April 27th, 2009


Letter to a friend

A couple of months ago a friend wrote me a heart-felt letter where she poured out her fears for her husband, who was facing a serious health problem, and asked me what I thought about faith. She wondered what was supposed to be the good of faith in God if bad things happened anyway. What was its purpose? How could she have faith if God allowed such bad things to happen to people? What good does prayer do? What role does Satan play in all of this?

These are all questions that sooner or later, no matter what our religious orientation (unless we have none), occur to us. The fact that there are no certain answers that we can prove with scientific accuracy, no God we can see under our microscope or discern with our telescope, no blazing letters in the sky letting us know that these words were not just written down by men with an agenda, but sent by God, all of this leads us to question the truth and value of our beliefs in times of trouble. Sometimes the answers of our particular tradition don't seem sufficient in the face of our uncertainty and pain.

Knowing that we come from different religious orientations (she was raised a Catholic and I joined her church for a time and was re-baptized and confirmed, with her mother becoming my godmother), I chose my words carefully. She acknowledged that I probably wasn't a Christian when she asked, so I knew she didn't expect me to answer only with her religion in mind.

Dear _____,

In your letter you asked a lot of weighty questions that I wanted to think about carefully before I answered.

First you mention faith in God and more or less ask" What is the good of it? Faith that He'll do what? What about suffering?"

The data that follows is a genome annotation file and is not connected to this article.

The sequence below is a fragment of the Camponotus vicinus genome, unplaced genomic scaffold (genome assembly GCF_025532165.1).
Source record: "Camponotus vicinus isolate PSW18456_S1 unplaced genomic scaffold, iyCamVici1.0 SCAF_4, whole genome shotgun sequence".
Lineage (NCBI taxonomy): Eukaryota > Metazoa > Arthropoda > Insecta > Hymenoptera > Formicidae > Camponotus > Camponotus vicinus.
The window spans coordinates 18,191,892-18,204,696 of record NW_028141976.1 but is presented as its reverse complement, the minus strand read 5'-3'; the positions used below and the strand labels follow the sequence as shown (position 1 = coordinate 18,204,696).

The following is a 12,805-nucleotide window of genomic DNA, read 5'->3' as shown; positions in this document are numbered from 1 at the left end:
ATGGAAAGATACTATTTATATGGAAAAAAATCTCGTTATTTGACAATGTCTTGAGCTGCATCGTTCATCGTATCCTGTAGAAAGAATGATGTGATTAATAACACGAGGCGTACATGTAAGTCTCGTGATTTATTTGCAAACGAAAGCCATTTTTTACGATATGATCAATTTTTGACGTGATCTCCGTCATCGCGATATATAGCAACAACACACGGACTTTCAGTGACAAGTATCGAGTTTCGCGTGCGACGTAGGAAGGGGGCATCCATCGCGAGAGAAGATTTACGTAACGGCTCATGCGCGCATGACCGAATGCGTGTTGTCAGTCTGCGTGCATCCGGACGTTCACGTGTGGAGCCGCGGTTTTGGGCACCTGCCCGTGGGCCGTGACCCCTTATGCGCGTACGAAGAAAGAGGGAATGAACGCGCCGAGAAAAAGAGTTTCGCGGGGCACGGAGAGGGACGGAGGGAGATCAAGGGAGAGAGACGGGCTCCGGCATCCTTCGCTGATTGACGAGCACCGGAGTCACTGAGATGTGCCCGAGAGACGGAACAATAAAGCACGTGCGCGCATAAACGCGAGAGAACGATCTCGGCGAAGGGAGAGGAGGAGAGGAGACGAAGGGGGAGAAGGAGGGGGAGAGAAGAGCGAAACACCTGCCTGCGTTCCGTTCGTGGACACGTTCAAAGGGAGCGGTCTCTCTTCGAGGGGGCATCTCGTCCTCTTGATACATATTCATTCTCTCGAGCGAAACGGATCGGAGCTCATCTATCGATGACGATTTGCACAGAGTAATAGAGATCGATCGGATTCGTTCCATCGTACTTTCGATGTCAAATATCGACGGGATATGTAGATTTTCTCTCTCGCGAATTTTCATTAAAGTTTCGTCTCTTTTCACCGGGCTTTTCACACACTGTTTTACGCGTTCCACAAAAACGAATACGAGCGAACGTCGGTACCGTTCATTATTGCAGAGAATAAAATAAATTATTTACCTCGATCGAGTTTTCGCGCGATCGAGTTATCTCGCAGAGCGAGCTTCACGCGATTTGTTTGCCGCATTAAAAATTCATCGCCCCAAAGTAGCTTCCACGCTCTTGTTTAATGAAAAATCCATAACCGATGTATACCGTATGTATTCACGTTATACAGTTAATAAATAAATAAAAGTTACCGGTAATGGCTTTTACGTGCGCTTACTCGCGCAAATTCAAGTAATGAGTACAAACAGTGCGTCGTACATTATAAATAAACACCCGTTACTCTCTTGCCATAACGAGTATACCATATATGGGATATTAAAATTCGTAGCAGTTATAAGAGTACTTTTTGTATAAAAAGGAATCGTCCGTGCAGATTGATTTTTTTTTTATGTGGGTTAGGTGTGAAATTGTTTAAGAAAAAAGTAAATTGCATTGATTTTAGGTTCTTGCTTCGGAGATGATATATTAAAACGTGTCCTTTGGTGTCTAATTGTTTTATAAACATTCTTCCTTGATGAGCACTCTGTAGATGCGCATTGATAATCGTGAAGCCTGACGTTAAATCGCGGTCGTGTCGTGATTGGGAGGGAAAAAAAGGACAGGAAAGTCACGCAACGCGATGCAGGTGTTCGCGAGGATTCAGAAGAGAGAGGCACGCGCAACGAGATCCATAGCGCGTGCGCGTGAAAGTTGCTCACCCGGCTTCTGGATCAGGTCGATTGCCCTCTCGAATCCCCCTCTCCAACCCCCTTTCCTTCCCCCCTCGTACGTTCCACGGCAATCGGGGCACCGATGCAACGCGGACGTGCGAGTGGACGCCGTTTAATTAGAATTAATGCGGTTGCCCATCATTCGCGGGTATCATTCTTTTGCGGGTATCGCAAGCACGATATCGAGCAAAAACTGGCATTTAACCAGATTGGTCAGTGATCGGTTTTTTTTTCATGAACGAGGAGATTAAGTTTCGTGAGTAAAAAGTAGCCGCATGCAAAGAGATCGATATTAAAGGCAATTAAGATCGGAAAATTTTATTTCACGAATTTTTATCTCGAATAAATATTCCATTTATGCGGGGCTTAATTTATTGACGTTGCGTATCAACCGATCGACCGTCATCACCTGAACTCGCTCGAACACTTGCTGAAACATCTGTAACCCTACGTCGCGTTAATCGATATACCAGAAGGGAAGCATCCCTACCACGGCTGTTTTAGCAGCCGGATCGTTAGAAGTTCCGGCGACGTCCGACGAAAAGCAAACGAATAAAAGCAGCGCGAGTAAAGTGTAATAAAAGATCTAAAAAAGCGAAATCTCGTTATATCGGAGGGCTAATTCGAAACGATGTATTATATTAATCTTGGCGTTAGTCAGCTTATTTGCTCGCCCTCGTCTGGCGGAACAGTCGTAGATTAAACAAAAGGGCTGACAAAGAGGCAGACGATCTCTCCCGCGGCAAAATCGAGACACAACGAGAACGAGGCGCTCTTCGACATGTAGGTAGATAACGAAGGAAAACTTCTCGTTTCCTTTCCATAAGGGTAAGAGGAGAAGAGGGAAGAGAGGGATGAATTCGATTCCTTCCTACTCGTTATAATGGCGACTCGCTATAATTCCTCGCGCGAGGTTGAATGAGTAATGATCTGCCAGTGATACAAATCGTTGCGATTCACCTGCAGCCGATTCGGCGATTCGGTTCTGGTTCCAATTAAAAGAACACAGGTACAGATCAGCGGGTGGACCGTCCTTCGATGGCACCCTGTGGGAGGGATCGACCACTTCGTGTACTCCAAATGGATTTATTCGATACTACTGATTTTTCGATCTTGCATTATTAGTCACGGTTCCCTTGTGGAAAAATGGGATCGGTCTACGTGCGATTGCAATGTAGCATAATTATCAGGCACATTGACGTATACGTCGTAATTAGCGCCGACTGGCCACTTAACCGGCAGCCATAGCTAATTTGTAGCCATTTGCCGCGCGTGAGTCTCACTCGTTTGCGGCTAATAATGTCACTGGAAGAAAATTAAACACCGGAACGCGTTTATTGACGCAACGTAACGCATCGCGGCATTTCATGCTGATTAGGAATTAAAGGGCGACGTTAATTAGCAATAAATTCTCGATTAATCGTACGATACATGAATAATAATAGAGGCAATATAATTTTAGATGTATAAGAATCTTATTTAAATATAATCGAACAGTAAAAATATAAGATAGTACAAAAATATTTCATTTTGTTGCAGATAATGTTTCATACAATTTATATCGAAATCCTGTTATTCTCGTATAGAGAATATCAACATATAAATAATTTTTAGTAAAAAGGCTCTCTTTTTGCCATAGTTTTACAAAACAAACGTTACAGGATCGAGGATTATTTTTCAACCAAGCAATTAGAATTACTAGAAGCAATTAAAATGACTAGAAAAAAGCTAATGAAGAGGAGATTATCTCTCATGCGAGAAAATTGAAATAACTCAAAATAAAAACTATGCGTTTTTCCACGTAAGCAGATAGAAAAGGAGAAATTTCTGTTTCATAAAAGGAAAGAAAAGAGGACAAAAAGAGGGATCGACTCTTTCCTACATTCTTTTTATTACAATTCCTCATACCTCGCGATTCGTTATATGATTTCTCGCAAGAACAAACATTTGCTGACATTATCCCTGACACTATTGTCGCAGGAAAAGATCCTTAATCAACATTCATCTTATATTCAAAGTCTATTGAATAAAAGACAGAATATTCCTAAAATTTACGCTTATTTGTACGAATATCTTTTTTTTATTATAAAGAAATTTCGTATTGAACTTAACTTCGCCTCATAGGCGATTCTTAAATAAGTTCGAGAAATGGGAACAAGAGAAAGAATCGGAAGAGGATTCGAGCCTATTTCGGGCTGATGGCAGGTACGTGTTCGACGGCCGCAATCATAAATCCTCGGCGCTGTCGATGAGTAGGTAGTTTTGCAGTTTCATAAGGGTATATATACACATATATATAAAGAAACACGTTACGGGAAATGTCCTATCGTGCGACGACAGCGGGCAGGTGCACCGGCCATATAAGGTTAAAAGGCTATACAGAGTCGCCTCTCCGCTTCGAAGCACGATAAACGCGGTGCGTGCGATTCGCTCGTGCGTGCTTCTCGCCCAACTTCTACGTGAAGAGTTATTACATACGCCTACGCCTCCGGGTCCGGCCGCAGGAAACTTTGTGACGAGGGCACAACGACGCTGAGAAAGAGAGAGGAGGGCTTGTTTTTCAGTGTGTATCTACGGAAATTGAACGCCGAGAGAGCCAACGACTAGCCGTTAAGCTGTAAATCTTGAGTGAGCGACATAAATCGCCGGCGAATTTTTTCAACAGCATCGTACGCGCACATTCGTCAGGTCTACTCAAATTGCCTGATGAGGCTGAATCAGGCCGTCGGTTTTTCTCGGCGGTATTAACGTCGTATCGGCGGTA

These are of course timeless questions everyone asks when they are suffering or worried about the death of a loved one. If I had some sort of absolute proof of the right answer I could make a fortune!

These are some of the questions I was asking as a teenager trying to understand why all my praying, church-going, rosary-chanting and faith wasn't stopping my world from falling apart.

Over the years I have read many books, attended many classes, meditated for many hours, and followed more than a few who claimed to know the Truth with a capital T. :)

I have concluded that while mystics all over the world have received glimpses of the Divine, they then are left with their puny brain and mundane words to try to describe what is bigger than we are able to comprehend (at least until we are no longer bound by that puny brain).

Worse still, the rulemakers come along and read or hear the mystic's experience and start trying to quantify it.

Dramatization:...So you had fasted for 40 days from eating meat. OK, let's write that down. Where were you sitting when this happened? In an olive grove on Mount Vision. OK, olive groves must be sacred and if we can't pray ON Mt. Vision, we should face it and visualize it when we pray. Now, are you married? No? Well obviously one who wants to realize the Truth must avoid the company of women. [note: Mystic is too embarrassed to admit getting laid an hour before vision.]
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